Gruff Rhys doesn’t like your expectations. In fact, he sees them as the right lane to a fork in the road he would never like to go down. As the lead singer and songwriter in the highly influential Welsh indie-rock band Super Furry Animals Rhys and his group of enthusiastic pop deconstructionists sought a more wide-open space that was left in the wake of the rigidness created by grunge and the dominating alternative radio-rock of the early to mid-’90s.
The band incorporated elements of ’60s pop, punk, psychedelia and electronic experimentation into their unique stew to great acclaim the world over. And with his solo career, Rhys has yet to be satisfied with going about business as usual.
“I tend to react to the previous record,” – Gruff Rhys
“I tend to react to the previous record,” Rhys tells me as we discuss his brand-new album, “Pang!”, that will be released on Sept. 13 through Rough Trade Records. His last album, “Babelsburg,” was backed by a 72-piece orchestra to deliver 10 songs that recalled the grand sculpted pop stylings of Lee Hazelwood and Glen Campbell at his most grandiose. “The last record was pretty straight-up live, fixed with a band and orchestration. So, I really felt like doing something more explosive this time.”
The new record finds Rhys committing completely to the sounds of Tropicalia, bossa nova, and Afrofunk with a little mix of his electronic experimentation. Rhys started working on the record after collaborating with Blur and Gorillaz mastermind Damon Albarn on his Africa Express “MOLO” EP. While working on those sessions, Rhys’ eyes opened to the possibility of creating an album incorporating these sounds. He had also struck up a friendship with the South African electronic producer Muzi who, in the producer’s chair, would help him obtain the lush nylon string guitar-led sound he envisioned in his mind.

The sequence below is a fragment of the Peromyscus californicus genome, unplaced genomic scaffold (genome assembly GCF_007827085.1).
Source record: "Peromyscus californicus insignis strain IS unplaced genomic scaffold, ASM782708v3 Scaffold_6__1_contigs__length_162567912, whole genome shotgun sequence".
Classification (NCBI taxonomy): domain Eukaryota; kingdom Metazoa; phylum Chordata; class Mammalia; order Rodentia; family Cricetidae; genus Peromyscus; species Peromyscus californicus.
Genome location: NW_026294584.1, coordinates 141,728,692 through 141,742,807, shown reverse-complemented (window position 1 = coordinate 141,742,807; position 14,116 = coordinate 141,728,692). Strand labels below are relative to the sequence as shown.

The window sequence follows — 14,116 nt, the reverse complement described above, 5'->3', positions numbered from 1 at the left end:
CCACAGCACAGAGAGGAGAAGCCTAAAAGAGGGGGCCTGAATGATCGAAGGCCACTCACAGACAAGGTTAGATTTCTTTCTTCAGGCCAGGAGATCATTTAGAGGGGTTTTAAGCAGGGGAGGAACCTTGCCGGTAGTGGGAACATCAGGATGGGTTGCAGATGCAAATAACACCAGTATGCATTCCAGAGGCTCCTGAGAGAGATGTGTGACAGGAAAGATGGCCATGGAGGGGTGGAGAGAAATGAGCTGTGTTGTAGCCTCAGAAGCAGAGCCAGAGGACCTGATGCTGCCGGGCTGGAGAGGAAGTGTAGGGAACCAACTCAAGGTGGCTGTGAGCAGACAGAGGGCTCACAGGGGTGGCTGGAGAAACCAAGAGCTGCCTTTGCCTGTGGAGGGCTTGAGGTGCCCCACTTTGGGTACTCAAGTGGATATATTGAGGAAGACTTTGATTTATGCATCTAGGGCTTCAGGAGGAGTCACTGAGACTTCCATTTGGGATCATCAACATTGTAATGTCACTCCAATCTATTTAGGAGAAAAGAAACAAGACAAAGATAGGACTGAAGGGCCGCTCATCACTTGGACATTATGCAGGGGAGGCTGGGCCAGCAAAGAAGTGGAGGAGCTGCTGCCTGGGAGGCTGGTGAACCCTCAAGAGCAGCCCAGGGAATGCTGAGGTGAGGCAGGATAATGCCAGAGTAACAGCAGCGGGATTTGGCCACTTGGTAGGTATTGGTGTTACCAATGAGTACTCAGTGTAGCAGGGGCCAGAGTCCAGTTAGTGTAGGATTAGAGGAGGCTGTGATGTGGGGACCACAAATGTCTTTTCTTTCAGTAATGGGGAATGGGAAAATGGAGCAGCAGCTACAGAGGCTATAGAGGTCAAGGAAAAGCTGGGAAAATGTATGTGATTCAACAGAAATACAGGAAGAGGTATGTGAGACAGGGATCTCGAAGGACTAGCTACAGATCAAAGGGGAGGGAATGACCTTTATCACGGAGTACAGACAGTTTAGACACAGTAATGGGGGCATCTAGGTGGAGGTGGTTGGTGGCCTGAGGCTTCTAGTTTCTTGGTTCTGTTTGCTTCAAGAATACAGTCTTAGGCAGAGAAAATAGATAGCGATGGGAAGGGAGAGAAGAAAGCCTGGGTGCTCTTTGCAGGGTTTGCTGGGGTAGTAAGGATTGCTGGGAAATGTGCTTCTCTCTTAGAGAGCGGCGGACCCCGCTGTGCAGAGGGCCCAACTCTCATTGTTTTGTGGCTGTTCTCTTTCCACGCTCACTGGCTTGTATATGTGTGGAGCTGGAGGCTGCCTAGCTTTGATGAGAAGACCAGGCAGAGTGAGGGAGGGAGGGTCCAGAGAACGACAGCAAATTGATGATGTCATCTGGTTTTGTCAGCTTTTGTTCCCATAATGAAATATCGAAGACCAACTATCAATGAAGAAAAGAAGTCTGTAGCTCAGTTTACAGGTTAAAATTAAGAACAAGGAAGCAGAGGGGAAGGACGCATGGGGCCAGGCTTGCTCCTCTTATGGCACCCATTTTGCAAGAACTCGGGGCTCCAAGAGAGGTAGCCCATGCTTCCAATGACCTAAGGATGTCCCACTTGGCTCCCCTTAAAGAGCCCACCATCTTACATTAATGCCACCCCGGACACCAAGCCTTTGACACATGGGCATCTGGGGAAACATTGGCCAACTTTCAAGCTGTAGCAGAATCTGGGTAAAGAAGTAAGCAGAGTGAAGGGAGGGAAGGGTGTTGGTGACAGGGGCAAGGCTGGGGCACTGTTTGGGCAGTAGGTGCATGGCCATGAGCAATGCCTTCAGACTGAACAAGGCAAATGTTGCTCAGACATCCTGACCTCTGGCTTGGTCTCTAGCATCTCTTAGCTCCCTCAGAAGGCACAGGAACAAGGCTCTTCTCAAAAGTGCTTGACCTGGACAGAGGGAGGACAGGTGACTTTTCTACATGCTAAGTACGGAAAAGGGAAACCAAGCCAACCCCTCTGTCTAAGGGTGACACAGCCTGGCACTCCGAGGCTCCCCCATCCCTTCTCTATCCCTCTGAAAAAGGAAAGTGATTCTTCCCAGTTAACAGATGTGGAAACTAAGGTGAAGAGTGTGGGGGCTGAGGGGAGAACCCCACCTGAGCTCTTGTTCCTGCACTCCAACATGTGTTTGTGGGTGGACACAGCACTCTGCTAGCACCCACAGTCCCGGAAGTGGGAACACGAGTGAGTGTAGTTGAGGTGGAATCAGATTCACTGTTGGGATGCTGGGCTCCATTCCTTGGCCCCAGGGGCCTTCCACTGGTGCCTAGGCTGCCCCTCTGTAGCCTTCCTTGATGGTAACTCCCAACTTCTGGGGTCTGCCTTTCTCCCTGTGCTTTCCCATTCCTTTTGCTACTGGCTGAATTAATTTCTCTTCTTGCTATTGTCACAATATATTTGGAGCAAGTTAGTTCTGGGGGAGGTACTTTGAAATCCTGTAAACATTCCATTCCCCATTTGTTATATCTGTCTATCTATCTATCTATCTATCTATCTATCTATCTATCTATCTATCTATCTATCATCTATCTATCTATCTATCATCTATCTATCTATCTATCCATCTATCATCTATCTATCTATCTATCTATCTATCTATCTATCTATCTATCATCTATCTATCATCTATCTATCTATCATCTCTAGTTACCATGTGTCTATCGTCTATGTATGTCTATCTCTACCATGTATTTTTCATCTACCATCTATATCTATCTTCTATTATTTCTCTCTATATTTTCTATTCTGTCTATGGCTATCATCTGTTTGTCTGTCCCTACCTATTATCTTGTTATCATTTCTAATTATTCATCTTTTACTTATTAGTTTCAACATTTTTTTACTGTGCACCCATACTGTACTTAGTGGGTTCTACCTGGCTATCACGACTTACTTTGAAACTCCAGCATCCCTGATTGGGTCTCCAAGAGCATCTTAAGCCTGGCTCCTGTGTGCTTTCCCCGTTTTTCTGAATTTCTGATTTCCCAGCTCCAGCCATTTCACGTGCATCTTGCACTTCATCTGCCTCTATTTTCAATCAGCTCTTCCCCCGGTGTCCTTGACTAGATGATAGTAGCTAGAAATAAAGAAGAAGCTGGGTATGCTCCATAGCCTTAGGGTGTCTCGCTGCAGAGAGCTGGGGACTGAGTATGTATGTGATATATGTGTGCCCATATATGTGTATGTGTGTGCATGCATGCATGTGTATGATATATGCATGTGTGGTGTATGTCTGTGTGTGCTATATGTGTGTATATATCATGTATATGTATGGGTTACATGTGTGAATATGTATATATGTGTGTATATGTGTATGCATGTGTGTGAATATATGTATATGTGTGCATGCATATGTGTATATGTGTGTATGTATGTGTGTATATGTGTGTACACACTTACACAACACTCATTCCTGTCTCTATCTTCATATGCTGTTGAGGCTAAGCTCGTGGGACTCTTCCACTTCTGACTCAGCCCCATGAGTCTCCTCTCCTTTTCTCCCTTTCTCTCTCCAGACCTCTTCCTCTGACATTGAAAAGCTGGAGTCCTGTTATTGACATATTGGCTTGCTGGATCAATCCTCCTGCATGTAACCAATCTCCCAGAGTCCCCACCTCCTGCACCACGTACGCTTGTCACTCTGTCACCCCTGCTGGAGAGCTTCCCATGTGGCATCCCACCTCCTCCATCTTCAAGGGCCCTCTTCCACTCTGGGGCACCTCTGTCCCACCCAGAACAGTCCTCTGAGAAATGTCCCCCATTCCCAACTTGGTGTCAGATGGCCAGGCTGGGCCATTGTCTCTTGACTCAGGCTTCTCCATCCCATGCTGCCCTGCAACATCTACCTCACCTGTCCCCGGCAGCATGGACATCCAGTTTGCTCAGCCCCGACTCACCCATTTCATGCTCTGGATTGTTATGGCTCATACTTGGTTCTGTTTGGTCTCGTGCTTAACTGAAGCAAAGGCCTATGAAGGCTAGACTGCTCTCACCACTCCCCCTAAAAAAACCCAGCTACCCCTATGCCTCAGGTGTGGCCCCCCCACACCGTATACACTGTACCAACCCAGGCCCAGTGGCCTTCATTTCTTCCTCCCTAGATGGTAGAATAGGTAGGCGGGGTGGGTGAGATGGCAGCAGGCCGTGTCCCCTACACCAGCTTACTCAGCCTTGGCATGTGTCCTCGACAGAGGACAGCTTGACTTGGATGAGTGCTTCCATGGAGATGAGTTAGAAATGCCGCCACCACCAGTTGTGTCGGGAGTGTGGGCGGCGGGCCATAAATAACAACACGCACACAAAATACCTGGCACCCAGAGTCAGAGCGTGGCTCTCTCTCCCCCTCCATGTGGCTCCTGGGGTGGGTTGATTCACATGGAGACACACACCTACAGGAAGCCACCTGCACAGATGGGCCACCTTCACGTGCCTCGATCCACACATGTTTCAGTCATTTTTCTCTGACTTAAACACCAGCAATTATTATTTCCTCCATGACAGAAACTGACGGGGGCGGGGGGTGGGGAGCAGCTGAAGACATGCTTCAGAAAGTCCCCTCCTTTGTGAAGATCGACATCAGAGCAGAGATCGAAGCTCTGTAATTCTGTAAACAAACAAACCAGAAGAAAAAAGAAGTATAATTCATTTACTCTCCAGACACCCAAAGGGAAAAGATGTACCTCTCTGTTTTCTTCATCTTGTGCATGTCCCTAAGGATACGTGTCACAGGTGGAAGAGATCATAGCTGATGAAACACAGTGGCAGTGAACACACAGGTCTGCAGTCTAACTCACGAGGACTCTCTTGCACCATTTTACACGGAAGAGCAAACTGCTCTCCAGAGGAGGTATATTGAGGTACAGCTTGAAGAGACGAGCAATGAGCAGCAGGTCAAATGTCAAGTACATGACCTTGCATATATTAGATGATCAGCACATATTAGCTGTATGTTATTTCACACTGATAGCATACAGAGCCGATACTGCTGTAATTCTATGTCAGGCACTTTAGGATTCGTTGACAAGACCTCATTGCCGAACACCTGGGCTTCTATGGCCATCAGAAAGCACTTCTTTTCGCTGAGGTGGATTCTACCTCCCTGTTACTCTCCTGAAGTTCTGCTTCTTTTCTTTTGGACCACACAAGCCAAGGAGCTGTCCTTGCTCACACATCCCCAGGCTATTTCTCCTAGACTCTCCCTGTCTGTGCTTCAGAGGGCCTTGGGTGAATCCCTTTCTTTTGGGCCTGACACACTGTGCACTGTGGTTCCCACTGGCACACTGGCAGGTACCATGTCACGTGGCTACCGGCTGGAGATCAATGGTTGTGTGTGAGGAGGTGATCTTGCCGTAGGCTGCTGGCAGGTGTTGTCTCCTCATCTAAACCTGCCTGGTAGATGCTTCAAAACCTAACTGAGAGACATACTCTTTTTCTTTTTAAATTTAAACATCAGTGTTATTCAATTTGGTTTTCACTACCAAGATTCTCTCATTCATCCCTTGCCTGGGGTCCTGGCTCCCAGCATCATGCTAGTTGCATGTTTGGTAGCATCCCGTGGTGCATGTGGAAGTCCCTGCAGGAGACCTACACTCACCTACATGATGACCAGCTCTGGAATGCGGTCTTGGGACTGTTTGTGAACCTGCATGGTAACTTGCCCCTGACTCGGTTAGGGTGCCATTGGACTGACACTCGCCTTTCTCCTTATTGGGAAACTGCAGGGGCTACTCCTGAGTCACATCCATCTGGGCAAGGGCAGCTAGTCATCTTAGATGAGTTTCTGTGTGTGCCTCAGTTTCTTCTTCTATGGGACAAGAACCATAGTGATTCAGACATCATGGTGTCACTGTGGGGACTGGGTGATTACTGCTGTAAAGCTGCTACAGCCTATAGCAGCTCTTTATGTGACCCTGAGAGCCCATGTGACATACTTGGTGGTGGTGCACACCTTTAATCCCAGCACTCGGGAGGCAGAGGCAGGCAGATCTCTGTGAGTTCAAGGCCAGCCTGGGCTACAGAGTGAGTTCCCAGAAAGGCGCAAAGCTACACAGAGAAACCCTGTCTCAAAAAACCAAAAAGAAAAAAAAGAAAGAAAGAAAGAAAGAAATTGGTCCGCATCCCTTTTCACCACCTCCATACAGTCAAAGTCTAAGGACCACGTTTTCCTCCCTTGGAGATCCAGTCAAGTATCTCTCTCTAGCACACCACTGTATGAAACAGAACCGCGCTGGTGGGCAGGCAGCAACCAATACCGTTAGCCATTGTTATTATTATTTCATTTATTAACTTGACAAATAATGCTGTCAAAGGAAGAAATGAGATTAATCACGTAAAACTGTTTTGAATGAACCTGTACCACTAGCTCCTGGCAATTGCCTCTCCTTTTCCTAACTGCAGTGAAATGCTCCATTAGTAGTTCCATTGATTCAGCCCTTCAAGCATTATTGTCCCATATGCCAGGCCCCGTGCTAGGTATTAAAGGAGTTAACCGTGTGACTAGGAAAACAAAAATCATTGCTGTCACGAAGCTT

“I’ve been listening to a lot of Brazilian artists for quite some time,” Rhys explains, regarding the inspiration behind the new album’s direction. “And the Spanish guitars … acoustic guitar has become my main instrument. I guess this is a really stripped-down album, based around the kind of Brazilian-style guitar playing. I spent some time in Brazil between 10 and 15 years ago. I recorded quite a lot in Brazil, I ended up buying lots of Brazilian songbooks that had a lot of Brazilian chords. It changed the way I played guitar, I think. Those chords are still with me. A lot of the songs on ‘Pang!’ have been written using the chords of bossa nova.”
Another stylistic change to the record is that this time out, Rhys had chosen to sing the whole record in his first language, Welsh, rather than English. That choice makes this record feel like a lost Welsh psychedelic Tropicalia record that vinyl cratediggers would covet and pay top dollar for on sites like Discogs.
Apparently, Rhys needed some coaxing to go in this direction from his new creative partner. “The album started its life with the second track on the album, ‘Bae Bae Bae,’ and I sent that to Muzi, and he’d learned the Welsh language a bit. I asked him if he’d be interested in recording a whole album and he said he would be if it was all in Welsh, which was not necessarily what I was expecting. I had a bunch of Welsh-language songs. It’s my first language, and I was more than happy to comply.”
While Rhys is typically not the kind of artist who is known for looking back to his past, I ask him if there is any chance we will hear new material from the band that started it all, Super Furry Animals. As an answer, Rhys assures that the band will be uncovering and reissuing material from their third album on Creation Records, “Guerrilla”.
“We are working on the reissue of ‘Guerrilla’, which is twenty years old this year,” he says, “So, we’ve been spending a lot of time on that recently, digging out some old tapes. So, we’ve been working together on that. So, there should be some news on that pretty soon.”
Make sure to catch Gruff Rhys this Thursday, September 5 when he plays the rooftop of the Bushwick venue Elsewhere.